Dog training instructor: “Get excited! Look happier! Make your voice happy! You have to sound HAPPEEEEE! If you don’t sound HAAPPPPEEEEE!!! your dog won’t know that she’s doing it right.”
Random stranger, after a 5-minute phone conversation: “You don’t seem like a very nice person.”
The Scientist, after sharing something meaningful: “Do you have any feelings about what I just said?”
Phone interviewer, mid-conversation: “I’m glad I’m recording this. You talk so fast, I could never take reliable notes.”
Many people, in many situations: “Shhh. Keep your voice down. The whole floor/house/airport/neighborhood doesn’t need to hear your story.”
More people than I can count (sarcastically): “Don’t sound too excited about it.”
Who Needs Prosody? Not Me
The first time I ever heard the word prosody was when Jess was in high school. She went to a performing arts magnet school, where she majored in creative writing. Occasionally her report cards would mention that she was working on prosody as part of a poetry class.
This is loosely related to last week’s post on flat affect. When I look blank or checked out, sometimes it’s because I’ve withdrawn or shut down.
When my husband said this to me, we were sitting in a restaurant waiting for lunch to arrive. It was the tail end of a great weekend at the beach and I was off in my own world.
Withdrawal. Shutdown. You’ll hear people with Asperger’s use different words for the disappearing act we perform under stress.
For me, withdrawal feels more accurate. The sensory input becomes too much. Too many people, too much noise, too many decisions, too little time to process it all.
Sitting in the restaurant, I felt the telltale signs of withdrawal creeping up on me. The first is a sudden heavy sleepiness. All I want to do is put my head down and close my eyes. Or better yet, curl up in a nice safe place and take a nap. Of course, the urge to withdraw almost always hits at at a time when a nap is impossible and there are no safe places nearby.
The second sign–the one that makes it clear I’m not just overtired–is the sensation of moving through a long tunnel. Everything around me recedes and grows quieter. I feel myself disconnecting from the conversation. It becomes harder to formulate responses and I have no motivation to initiate any interaction.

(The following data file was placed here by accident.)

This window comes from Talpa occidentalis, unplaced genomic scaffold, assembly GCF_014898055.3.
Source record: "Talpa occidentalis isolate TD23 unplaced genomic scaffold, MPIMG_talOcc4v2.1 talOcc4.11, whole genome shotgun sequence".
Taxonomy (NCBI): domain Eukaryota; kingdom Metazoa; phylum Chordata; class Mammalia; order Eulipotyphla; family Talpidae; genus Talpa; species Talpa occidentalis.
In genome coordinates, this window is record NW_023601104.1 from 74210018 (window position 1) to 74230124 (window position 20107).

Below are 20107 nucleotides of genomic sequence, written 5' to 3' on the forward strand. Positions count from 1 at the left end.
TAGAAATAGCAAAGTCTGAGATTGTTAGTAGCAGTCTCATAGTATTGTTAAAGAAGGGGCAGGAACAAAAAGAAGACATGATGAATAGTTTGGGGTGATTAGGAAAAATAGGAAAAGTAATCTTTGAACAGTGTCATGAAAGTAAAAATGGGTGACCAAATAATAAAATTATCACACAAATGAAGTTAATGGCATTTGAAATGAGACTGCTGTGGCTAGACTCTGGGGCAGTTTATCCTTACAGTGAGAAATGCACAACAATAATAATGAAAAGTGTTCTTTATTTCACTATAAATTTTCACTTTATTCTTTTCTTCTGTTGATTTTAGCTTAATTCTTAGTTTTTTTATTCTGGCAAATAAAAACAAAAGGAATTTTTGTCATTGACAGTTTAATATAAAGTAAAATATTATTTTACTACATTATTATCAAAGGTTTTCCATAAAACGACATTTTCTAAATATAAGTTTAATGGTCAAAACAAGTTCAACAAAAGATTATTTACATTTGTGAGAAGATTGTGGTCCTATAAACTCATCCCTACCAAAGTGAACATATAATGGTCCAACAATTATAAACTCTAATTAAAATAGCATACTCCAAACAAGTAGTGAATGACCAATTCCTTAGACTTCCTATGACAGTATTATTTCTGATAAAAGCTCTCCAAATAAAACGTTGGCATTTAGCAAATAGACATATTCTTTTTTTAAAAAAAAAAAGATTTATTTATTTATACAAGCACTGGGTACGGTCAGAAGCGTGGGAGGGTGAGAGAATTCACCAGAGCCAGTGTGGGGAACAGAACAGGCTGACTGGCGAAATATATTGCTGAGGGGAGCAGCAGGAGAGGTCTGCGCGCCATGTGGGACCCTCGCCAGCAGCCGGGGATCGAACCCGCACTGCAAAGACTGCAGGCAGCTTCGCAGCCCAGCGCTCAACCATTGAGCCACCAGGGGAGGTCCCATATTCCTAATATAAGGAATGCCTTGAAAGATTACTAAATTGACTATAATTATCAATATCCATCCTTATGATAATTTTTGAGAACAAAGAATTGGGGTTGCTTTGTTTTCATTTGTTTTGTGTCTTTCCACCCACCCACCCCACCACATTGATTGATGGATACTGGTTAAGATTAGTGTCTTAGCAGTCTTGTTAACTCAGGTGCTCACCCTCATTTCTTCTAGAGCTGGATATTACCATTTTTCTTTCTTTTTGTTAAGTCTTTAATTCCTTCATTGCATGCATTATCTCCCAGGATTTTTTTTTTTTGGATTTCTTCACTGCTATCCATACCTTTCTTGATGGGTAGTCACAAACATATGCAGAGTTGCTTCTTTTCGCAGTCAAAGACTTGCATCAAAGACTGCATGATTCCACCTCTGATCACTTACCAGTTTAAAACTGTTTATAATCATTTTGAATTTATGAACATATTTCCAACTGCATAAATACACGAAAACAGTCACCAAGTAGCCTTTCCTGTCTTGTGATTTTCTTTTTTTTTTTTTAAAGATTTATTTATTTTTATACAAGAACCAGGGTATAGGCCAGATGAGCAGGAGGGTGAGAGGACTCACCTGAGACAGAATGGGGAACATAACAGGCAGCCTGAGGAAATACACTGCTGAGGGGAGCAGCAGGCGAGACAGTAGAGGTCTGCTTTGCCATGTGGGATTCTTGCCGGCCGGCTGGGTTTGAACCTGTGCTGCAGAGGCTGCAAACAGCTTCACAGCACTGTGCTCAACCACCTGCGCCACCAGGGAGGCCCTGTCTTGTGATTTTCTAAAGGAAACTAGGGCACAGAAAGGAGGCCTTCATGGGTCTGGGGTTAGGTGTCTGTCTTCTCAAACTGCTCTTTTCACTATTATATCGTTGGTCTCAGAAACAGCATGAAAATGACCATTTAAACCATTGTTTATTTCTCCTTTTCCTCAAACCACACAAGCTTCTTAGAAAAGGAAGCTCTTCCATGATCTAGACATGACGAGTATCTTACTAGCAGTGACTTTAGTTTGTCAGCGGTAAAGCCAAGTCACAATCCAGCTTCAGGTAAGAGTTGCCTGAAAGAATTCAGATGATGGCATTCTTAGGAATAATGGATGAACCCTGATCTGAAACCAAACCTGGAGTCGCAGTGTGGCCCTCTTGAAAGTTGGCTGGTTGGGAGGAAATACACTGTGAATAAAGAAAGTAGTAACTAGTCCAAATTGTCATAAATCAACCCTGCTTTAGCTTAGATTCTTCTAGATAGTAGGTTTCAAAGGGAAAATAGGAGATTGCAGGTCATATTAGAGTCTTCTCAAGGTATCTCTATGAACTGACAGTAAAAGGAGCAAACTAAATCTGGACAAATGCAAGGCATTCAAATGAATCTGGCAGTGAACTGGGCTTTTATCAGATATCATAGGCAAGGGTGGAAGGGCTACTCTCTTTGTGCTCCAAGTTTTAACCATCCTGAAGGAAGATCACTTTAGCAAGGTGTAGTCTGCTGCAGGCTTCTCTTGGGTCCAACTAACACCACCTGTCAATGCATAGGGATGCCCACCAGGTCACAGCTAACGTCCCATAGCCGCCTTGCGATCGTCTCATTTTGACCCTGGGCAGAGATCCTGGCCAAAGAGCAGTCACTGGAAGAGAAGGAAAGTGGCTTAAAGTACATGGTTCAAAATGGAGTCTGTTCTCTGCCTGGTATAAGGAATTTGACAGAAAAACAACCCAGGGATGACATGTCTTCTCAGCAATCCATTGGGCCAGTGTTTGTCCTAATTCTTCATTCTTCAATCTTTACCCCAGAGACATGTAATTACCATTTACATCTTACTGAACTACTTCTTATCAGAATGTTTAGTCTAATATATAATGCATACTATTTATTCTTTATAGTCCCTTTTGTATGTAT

Once I’ve drifted far enough into the tunnel, I’m quite content to sit and stare off into space, detached from everything that’s happening around me. I feel invisible.
My withdrawals are almost always triggered by cumulative stress. The morning leading up to that lunchtime withdrawal was marked by a series of little frustrations. On any other day, I would have simply rolled with them, but I think two days of being in an unfamiliar environment was silently taking its toll.
Suddenly the music in the restaurant was too loud, the sun was too bright, I couldn’t tune out the conversations at the tables around me, the menu had too many options, none of which looked good. Sitting half in the sun and half in the shade, I was too cold and too hot at the same time. Every time I looked up, the guy at the next table quickly looked away–and I think that was the last straw.
Lately I’ve been thinking a lot about why I frequently catch people staring at me, often repeatedly over the course of a meal or a train ride. So off went my perseverative brain, puzzling over that question again. Then–bam–the sleepiness rolled in and next thing I knew I was slipping into the tunnel.
Contrary to how it must look externally, when I’m withdrawn I’m not sad or depressed. Sometimes a withdrawal is triggered by anxiety but sometimes it’s triggered by having too much fun. Whatever the trigger, a withdrawal is always the result of being overwhelmed.
Once I’ve disappeared, though, the dominant feeling is one of comfortable blankness. Relief.